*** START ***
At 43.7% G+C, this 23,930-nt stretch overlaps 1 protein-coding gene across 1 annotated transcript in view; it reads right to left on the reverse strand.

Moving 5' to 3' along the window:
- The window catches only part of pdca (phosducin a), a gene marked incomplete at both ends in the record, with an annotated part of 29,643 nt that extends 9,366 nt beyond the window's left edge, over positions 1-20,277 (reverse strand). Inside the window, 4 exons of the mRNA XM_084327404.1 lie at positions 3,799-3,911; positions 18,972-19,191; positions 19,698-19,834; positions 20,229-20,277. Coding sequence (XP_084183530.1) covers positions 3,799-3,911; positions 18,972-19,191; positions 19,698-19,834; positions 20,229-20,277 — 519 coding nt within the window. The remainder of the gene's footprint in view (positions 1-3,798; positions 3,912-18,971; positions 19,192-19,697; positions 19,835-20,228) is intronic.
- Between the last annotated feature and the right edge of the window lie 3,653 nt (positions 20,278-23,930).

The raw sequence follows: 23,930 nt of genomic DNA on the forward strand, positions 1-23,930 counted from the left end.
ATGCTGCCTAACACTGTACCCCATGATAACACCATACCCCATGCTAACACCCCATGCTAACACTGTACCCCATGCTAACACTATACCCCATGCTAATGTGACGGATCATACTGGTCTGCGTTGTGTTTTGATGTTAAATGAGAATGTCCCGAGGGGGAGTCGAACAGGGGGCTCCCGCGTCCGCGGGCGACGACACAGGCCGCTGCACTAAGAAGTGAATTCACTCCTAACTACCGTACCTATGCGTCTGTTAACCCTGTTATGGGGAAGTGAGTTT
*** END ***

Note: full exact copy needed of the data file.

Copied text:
At 43.7% G+C, this 23,930-nt stretch overlaps 1 protein-coding gene across 1 annotated transcript in view; it reads right to left on the reverse strand.

Moving 5' to 3' along the window:
- The window catches only part of pdca (phosducin a), a gene marked incomplete at both ends in the record, with an annotated part of 29,643 nt that extends 9,366 nt beyond the window's left edge, over positions 1-20,277 (reverse strand). Inside the window, 4 exons of the mRNA XM_084327404.1 lie at positions 3,799-3,911; positions 18,972-19,191; positions 19,698-19,834; positions 20,229-20,277. Coding sequence (XP_084183530.1) covers positions 3,799-3,911; positions 18,972-19,191; positions 19,698-19,834; positions 20,229-20,277 — 519 coding nt within the window. The remainder of the gene's footprint in view (positions 1-3,798; positions 3,912-18,971; positions 19,192-19,697; positions 19,835-20,228) is intronic.
- Between the last annotated feature and the right edge of the window lie 3,653 nt (positions 20,278-23,930).

The raw sequence follows: 23,930 nt of genomic DNA on the forward strand, positions 1-23,930 counted from the left end.
ATGCTGCCTAACACTGTACCCCATGATAACACCATACCCCATGCTAACACCCCATGCTAACACTGTACCCCATGCTAACACTATACCCCATGCTAATGTGACGGATCATACTGGTCTGCGTTGTGTTTTGATGTTAAATGAGAATGTCCCGAGGGGGAGTCGAACAGGGGGCTCCCGCGTCCGCGGGCGACGACACAGGCCGCTGCACTAAGAAGTGAATTCACTCCTAACTACCGTACCTATGCGTCTGTTAACCCTGTTATGGGGAAGTGAGTTT